January 17, 2018
When I was a pale young graduate student I drifted by a peculiar path into the study of economics, or rather into the study of ways of thinking about economics and describing economic realities and relationships. I didn’t really study those phenomena, I simply studied how to study them, and in particular, how to think about them, leading into ideas about how to measure them.
This led me into many a merry adventure, the stories of which I may tell some day. Most recently, through an intensive immersion in the ideas of Stephen Leacock even as I watch carefully what is going on in the world around me, I have come to the conclusion that the field of economics needs thorough overhaul in its ways of thinking. This is not a new idea. Stephen Leacock had the same one back in the 1930’s.
I have come to believe that economics, properly conceived, is a field of the humanities, quite possibly the most important one. It’s as if the world today has become an extraordinarily complex work of art — verbal, literary, visual, sonorous — that needs to be examined and understood by methods appropriate to its nature. Economics are not rational, although they contain some rational elements, nor are they natural, although they contain elements that science can illuminate. They are human, and thus potentially within the embrace of the humanities.
This work of art is of course not an artifact in the usual sense, however. It is organic. Perhaps the best analogy is a garden. If we could imagine a garden, a work of art, that is at the same time partly wild and partly cultivated, that includes not only all the plants contained therein but all the creatures that live among them and the natural forces at work on them which are also built into the work of art — if we had a rigorous way to think about that work of art then we might have begun to find a way to think about economics. I put no limits on the potential of the human intellect. I think we can do it. But we have to think properly about the job, and not underestimate it, or pretend that by taking on only part of it — inevitably the easy part — and treating it as if it were the whole wonderful creation we can properly understand it.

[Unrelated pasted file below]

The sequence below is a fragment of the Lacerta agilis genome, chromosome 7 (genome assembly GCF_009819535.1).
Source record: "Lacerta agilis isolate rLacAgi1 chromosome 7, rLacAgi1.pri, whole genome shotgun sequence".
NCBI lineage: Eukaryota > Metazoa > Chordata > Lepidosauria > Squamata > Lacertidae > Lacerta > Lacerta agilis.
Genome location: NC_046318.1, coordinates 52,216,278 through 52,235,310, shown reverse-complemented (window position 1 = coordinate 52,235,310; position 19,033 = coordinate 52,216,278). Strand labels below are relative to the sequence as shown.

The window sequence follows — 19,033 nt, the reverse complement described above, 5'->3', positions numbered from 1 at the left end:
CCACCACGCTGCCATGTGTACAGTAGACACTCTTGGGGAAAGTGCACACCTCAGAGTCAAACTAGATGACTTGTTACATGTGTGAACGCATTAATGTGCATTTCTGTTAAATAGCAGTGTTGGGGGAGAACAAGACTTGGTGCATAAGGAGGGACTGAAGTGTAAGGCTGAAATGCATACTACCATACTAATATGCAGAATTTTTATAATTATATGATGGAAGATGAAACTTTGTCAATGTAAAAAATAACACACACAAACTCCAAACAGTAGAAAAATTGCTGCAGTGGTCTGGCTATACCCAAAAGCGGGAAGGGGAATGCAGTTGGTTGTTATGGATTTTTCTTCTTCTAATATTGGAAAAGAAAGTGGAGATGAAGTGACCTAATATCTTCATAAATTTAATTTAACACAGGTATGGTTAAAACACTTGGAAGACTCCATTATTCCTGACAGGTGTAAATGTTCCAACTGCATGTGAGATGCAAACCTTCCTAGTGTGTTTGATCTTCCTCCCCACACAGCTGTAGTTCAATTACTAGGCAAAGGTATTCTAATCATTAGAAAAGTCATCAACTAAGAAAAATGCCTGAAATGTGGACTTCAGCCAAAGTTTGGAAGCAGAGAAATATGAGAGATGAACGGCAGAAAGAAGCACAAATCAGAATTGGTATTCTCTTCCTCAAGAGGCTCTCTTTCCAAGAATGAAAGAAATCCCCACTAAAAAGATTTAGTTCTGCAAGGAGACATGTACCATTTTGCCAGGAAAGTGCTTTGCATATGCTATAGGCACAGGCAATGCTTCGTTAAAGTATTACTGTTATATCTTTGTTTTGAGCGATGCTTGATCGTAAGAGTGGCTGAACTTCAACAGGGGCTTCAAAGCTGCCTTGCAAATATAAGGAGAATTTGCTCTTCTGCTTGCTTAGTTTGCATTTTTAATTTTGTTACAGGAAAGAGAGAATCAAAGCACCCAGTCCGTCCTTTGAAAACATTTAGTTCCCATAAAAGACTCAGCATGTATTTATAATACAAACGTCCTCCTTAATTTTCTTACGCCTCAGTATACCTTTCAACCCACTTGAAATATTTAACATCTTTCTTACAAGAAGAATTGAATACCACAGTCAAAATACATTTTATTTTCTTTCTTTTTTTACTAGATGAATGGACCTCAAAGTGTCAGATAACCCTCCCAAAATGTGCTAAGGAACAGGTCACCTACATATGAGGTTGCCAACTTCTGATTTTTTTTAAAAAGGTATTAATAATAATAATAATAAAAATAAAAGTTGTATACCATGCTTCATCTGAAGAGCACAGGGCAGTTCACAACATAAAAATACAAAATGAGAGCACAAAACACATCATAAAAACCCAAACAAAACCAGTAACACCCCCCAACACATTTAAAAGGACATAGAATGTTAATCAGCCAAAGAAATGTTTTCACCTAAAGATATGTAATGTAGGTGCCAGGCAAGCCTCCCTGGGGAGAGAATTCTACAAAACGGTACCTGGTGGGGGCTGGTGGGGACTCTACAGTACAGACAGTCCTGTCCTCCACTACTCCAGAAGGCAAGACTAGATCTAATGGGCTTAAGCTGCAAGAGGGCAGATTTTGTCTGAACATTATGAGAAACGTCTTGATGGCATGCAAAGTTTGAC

Stephen Leacock never wrote a book called The Unsolved Riddle of Economics, although he certainly said much on the subject. He did write one called The Unsolved Riddle of Social Justice. I think that economics are about the Unsolved Riddle of Individual and Social Justice, the Unsolved Riddle of how to pursue both at the same time and with the same energy, and the myriad sub-riddles all unsolved that constitute the whole.
I have a lot of reading to do, and as I do it I will talk about it here. Thank you for paying attention, and please stay tuned.